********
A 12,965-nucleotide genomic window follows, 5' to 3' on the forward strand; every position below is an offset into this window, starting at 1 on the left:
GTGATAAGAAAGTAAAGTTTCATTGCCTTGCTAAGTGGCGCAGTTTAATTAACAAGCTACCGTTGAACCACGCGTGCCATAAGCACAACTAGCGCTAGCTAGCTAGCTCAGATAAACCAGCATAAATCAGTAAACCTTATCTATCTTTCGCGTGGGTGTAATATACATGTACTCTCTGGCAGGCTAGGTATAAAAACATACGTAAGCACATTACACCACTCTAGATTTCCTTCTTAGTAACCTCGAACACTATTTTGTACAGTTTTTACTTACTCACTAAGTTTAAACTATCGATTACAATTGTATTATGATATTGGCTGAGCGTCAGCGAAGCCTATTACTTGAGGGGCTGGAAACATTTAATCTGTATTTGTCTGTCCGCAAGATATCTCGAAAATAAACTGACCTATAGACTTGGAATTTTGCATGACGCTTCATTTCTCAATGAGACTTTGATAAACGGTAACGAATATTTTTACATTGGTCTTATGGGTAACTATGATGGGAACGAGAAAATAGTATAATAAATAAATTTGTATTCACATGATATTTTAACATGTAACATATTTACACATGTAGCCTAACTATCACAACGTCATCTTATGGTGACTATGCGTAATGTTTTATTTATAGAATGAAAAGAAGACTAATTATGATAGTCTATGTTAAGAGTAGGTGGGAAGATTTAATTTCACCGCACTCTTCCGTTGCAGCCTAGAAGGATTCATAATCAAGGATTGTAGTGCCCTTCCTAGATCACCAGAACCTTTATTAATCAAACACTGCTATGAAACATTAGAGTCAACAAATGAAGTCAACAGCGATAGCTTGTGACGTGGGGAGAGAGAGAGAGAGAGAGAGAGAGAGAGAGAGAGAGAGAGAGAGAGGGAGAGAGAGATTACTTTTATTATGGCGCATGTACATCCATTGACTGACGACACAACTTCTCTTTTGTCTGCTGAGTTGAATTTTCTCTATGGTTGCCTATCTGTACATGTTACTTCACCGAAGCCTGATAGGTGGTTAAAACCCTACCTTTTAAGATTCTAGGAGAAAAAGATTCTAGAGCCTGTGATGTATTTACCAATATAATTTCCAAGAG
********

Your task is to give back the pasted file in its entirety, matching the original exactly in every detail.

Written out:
A 12,965-nucleotide genomic window follows, 5' to 3' on the forward strand; every position below is an offset into this window, starting at 1 on the left:
GTGATAAGAAAGTAAAGTTTCATTGCCTTGCTAAGTGGCGCAGTTTAATTAACAAGCTACCGTTGAACCACGCGTGCCATAAGCACAACTAGCGCTAGCTAGCTAGCTCAGATAAACCAGCATAAATCAGTAAACCTTATCTATCTTTCGCGTGGGTGTAATATACATGTACTCTCTGGCAGGCTAGGTATAAAAACATACGTAAGCACATTACACCACTCTAGATTTCCTTCTTAGTAACCTCGAACACTATTTTGTACAGTTTTTACTTACTCACTAAGTTTAAACTATCGATTACAATTGTATTATGATATTGGCTGAGCGTCAGCGAAGCCTATTACTTGAGGGGCTGGAAACATTTAATCTGTATTTGTCTGTCCGCAAGATATCTCGAAAATAAACTGACCTATAGACTTGGAATTTTGCATGACGCTTCATTTCTCAATGAGACTTTGATAAACGGTAACGAATATTTTTACATTGGTCTTATGGGTAACTATGATGGGAACGAGAAAATAGTATAATAAATAAATTTGTATTCACATGATATTTTAACATGTAACATATTTACACATGTAGCCTAACTATCACAACGTCATCTTATGGTGACTATGCGTAATGTTTTATTTATAGAATGAAAAGAAGACTAATTATGATAGTCTATGTTAAGAGTAGGTGGGAAGATTTAATTTCACCGCACTCTTCCGTTGCAGCCTAGAAGGATTCATAATCAAGGATTGTAGTGCCCTTCCTAGATCACCAGAACCTTTATTAATCAAACACTGCTATGAAACATTAGAGTCAACAAATGAAGTCAACAGCGATAGCTTGTGACGTGGGGAGAGAGAGAGAGAGAGAGAGAGAGAGAGAGAGAGAGAGAGAGAGAGGGAGAGAGAGATTACTTTTATTATGGCGCATGTACATCCATTGACTGACGACACAACTTCTCTTTTGTCTGCTGAGTTGAATTTTCTCTATGGTTGCCTATCTGTACATGTTACTTCACCGAAGCCTGATAGGTGGTTAAAACCCTACCTTTTAAGATTCTAGGAGAAAAAGATTCTAGAGCCTGTGATGTATTTACCAATATAATTTCCAAGAG